The High Court of Sikkim recently dismissed a motion filed under Section 227 of the Constitution seeking leave to amend the complaint and file a written statement to the counterclaim filed by the respondents, pending the proceeding in civil court under Ordinance XLI, Rule 25 CPC.
The provision provides that an appellate court may formulate certain additional questions for consideration and refer them to the trial court whose judgment is being appealed.
The bench of Judge Bhaskar Raj Pradhan observed that bBoth applications were filed after the conclusion of the trial following the conclusion of the pleadings, the formulation of the questions, the examination and cross-examination of the respective witnesses and the judgment rendered. Said judgment must still be re-examined within the framework of the respondent’s statutory appeal, whereas the applicant had not lodged any appeal.
So he observed,
“What was not done at an appropriate stage by the petitioner must be done now, when the learned district judge had limited jurisdiction to determine only the additional issues formulated by this court. It is not allowed.“
The additional issues were raised by the Court of Appeal and amending the complaint at this stage would not be necessary to resolve the controversy, she said.
“The three additional issues raised by this court were to be considered by the learned district judge on the respondents’ pleadings in their written statement as well as in their counterclaim, although no written statement was filed by the petitioner at the request counterclaim. The burden of proving the three additional questions was then placed on the respondents. Therefore, the necessary pleadings are available from the learned district judge to determine the additional issues. The attempt to file a written statement under Ordinance VIII Rule 6 A (3) CCP would seriously prejudice the rights of the defendants. This would defeat the very purpose for which the supplementary questions were formulated by this court. Moreover, in the restricted jurisdiction for which the case was returned to the learned district judge, it was impermissible to grant such claims which were thus rightly dismissed.“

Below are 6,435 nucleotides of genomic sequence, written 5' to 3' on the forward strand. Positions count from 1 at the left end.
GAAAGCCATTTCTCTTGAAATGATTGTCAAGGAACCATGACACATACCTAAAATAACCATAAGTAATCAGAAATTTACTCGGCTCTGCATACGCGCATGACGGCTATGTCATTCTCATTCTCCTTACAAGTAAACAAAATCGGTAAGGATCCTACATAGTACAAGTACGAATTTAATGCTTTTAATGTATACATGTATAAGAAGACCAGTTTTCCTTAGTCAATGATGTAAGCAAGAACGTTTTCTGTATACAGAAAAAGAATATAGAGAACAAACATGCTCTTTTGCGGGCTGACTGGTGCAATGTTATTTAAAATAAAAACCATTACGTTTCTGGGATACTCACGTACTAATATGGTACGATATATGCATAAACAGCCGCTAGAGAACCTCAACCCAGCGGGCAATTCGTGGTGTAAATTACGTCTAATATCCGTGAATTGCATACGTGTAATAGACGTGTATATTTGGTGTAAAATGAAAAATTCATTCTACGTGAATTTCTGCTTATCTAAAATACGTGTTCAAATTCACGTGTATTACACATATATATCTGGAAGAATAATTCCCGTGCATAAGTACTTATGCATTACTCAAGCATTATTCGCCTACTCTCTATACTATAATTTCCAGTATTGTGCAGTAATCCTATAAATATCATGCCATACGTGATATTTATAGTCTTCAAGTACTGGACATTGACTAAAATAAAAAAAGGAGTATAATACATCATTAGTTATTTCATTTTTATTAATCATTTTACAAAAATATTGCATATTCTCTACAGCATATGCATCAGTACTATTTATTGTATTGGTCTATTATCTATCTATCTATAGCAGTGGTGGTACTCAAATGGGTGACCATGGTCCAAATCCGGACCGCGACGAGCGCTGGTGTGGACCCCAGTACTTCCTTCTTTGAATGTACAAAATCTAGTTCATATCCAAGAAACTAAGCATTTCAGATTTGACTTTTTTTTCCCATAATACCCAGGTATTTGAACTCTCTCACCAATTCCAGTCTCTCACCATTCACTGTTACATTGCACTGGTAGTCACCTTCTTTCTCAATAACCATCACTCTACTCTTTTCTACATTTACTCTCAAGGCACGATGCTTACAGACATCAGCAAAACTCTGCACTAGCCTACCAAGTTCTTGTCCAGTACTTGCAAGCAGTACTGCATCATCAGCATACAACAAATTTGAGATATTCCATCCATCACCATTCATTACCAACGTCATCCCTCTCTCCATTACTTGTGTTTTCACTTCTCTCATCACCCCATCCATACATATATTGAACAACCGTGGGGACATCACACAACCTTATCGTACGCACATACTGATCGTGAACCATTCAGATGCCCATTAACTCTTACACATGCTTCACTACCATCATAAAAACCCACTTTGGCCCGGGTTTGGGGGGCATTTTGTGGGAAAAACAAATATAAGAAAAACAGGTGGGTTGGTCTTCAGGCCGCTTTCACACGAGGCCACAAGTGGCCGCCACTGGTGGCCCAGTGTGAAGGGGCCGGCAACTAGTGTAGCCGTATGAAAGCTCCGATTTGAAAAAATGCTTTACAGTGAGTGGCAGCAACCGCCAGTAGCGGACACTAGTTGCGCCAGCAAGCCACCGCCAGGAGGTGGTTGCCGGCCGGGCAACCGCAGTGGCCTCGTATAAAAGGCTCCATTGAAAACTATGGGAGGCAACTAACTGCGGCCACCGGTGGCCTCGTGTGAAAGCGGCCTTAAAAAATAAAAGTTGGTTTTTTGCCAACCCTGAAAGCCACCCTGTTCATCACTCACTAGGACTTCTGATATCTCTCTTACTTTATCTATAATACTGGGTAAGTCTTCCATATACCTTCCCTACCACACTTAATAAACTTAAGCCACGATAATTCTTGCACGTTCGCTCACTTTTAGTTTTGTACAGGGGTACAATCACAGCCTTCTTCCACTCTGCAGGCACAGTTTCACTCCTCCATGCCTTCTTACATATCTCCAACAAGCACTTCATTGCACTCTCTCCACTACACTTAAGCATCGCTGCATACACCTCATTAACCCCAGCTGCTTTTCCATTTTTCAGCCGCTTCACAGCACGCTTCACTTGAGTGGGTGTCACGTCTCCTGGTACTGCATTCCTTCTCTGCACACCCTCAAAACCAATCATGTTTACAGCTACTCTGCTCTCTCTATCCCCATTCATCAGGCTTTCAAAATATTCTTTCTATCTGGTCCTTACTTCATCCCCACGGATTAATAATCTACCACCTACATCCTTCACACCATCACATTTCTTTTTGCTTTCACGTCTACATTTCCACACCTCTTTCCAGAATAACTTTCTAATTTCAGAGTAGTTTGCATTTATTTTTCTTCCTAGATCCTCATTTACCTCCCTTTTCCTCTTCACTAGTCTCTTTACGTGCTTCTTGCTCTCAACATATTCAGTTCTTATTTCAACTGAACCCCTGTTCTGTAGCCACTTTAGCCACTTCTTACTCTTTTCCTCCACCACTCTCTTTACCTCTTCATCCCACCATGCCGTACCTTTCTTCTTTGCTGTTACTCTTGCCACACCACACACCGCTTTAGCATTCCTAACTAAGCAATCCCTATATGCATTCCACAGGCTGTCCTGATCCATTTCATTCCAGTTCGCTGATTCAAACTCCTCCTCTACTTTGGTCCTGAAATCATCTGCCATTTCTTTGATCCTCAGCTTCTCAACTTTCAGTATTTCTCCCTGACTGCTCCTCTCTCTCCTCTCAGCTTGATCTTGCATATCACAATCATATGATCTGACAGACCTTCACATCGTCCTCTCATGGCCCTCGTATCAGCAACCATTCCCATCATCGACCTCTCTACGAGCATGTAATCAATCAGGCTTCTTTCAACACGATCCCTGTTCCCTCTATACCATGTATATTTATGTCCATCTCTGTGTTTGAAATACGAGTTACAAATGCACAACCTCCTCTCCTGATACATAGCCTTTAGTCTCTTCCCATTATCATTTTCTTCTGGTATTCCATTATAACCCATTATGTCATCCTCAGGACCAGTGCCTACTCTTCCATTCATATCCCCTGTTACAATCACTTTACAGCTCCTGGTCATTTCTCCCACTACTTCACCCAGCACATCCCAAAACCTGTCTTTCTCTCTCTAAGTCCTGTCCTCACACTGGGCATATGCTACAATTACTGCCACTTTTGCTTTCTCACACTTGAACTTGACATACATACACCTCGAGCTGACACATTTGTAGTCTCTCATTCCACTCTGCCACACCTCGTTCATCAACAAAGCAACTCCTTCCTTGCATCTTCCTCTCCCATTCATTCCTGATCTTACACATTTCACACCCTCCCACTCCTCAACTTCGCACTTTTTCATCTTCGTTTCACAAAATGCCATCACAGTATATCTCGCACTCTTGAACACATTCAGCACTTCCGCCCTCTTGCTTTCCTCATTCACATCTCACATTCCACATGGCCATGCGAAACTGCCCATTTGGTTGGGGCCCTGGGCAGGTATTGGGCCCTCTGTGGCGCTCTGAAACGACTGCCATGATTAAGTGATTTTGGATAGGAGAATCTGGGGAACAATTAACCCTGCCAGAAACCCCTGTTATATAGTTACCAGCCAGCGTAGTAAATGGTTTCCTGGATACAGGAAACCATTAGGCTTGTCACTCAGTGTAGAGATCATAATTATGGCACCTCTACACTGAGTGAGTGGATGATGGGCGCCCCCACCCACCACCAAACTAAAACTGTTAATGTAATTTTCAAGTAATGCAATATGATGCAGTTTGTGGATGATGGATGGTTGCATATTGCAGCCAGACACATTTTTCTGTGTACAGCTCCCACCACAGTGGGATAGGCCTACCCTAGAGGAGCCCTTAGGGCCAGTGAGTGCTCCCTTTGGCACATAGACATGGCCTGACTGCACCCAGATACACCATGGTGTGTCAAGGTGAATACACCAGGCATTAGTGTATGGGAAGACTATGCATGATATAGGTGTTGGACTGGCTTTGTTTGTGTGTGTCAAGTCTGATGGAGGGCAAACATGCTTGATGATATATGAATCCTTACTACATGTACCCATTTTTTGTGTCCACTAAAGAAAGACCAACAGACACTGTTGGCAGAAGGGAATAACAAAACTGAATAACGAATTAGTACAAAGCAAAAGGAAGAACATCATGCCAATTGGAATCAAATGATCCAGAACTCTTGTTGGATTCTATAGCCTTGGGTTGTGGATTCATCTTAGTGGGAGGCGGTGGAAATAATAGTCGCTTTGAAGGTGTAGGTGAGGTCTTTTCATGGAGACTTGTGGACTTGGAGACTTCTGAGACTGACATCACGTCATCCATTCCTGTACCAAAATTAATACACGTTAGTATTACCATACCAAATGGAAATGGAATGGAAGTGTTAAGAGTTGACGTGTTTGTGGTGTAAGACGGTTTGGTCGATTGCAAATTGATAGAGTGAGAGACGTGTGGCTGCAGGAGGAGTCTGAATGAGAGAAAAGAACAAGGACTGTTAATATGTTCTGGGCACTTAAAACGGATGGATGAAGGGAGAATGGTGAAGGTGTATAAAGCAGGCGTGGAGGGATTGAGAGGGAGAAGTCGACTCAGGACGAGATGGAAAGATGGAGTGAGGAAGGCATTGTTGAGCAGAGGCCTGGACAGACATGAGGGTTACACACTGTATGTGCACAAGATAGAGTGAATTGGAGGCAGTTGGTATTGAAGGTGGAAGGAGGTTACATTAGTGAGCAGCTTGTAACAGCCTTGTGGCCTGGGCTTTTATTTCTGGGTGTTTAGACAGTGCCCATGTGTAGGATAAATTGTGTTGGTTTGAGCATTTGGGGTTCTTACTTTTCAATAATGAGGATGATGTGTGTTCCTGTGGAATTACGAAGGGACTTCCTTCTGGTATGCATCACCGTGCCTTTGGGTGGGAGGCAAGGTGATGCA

Thus, the Court declined to exercise its supervisory jurisdiction under Section 227 of the Constitution, stating that the Constitution is not intended to interfere in the administration of justice by the trial court at each step and can only be used to correct gross errors or perversities in the orders.
In the present case, the High Court found that the petitioner had failed to show how the contested order had caused him a serious injustice. In view of this, the request was dismissed.
Case Title: Shri Ashok Tshering Bhutia v Divisional Forest Officer (T) and others.
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